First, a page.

Lost and Found in Translation
Doing the translation on the statements for Identity Tapestry at the Vögel Kulture Zentrum outside of Zurich is a very tricky process, one which is pushing against the cultural identity of the place and the German language. It is doubly hard because I don’t know German and must rely on how well I can convey what I’m after to translators.
There are always problems in translation, and even in English each word must be chosen very carefully. I have a very small space on the labels to get an idea across and I make use of the double meanings, ambiguity or clarity of certain words in English. “I just want to have faith” could mean religious faith or faith in oneself or faith in other things in English, but there is a leaning towards religious faith. In German it seems it is one or the other. The statement “I get attacked for my beliefs” is doubly difficult, first because in English “beliefs” is very ambiguous. The beliefs could be religious, political, personal, whatever, but apparently in German religious beliefs and other beliefs are different words. Secondly “attacked” in English can mean verbally or physically attacked (and I appreciate the ambiguity), but in German they seem to be more separate.
In this case, there were potentially two languages in play, Swiss German and High German (the Swiss speak French, Italian and German depending on where in the country you are). Swiss-German is spoken, but it is the casual intimate language, not the written one… until very recently. In the past few years it has shown up in text messaging, but as my translator put it “only to a friend you would invite to your wedding”, no one else. Originally I thought it would be wonderful to use Swiss-German for the statements, because it is the language inside people’s minds and more intimate but the problem is there is no standardized way of writing it, so it is very confusing to read. There are other problems; Swiss German is shocking to see written in a way that might overshadow the piece because it comes across as very grade-school and unprofessional, something people are very unused to seeing in that context and might change the meaning and focus of the piece. The thing that finally convinced me not to use it (after my poor translator struggled through all the statements in Swiss-German with me) was that it would just be too hard to read.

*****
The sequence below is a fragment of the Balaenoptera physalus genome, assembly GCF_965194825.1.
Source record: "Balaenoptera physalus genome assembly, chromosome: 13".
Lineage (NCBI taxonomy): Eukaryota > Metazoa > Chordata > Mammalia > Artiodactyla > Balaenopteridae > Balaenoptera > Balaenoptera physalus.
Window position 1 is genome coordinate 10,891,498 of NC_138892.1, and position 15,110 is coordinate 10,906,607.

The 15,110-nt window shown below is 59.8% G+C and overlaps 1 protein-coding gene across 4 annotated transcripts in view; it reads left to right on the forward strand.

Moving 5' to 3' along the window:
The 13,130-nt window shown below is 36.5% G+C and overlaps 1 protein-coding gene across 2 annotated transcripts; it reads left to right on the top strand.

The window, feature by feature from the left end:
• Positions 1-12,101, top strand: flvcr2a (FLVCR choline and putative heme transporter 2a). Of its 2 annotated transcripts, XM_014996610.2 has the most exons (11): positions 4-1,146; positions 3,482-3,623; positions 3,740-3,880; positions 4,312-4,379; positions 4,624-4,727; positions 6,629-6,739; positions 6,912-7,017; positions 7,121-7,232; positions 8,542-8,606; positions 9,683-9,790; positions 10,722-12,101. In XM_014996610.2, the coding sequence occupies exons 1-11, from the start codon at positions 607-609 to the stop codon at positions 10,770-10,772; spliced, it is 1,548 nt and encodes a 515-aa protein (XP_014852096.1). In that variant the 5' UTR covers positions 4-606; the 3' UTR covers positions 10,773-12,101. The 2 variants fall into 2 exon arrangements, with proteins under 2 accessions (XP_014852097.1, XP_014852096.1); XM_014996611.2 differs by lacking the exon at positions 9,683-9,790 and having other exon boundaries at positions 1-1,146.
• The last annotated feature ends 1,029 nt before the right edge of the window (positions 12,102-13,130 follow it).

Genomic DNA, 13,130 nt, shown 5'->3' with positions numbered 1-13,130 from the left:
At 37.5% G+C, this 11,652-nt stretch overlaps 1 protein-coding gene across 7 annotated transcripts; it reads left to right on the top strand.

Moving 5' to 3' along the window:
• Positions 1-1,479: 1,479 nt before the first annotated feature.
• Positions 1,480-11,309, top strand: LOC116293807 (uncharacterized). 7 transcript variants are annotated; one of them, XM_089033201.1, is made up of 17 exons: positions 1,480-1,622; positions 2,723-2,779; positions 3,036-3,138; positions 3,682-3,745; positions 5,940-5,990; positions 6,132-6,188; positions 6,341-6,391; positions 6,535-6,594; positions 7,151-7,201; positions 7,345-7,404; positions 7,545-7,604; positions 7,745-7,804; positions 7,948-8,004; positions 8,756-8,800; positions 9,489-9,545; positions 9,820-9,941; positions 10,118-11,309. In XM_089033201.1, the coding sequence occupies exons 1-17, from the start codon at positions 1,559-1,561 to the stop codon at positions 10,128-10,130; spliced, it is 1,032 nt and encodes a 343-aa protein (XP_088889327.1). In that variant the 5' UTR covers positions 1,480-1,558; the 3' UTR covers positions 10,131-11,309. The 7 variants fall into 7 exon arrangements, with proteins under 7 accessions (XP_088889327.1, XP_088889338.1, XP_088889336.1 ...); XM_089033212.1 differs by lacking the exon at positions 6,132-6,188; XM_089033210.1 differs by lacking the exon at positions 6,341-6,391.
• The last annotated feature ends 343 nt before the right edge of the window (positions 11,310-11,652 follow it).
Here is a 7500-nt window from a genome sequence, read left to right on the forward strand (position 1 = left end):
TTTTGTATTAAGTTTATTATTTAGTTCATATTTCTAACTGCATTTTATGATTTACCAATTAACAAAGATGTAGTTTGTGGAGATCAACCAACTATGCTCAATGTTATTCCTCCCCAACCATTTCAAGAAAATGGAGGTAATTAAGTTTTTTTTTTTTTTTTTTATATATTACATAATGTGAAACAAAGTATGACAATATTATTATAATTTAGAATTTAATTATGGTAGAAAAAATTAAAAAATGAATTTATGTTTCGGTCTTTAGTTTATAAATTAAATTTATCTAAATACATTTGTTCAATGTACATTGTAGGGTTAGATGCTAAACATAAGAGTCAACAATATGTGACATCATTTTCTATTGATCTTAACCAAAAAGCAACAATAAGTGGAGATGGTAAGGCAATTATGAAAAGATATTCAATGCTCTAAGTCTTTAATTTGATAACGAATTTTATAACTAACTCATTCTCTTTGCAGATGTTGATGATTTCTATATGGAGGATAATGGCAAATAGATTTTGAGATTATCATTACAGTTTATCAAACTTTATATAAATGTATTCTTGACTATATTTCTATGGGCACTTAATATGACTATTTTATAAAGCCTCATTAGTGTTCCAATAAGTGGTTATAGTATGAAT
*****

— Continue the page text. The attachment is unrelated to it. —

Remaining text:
The final thing was that the specter of WWII kept rearing up. It is completely ingrained in the German language. Translating “I like to follow a good leader” becomes an issue when “leader” always carries meaning of “The Leader” (Hitler). Likewise “I have fought in a war”. There is only one war apparently, or that is the connotation. Ideas of cultural or racial identity are similarly thorny with the war (as if that weren’t bad enough here!).
Right now I have my first translator’s second pass at going from Swiss-German into High German which has been marked up by the very helpful curator for the show in red ink. We will have to talk on the phone at what will be 1AM for me tonight so I get a better idea of the thoughts behind her changes. The simple, literal translation of the words aren’t always the thing that gets at what I mean. In English I think of the statements more like poetry: carefully selected words arranged in a way that hits the mind a certain way and can contain layers of meaning. In translating to a language I do not know I feel like I am feeling around in the dark. At the same time I am finding a new understanding of the Swiss-German culture and language.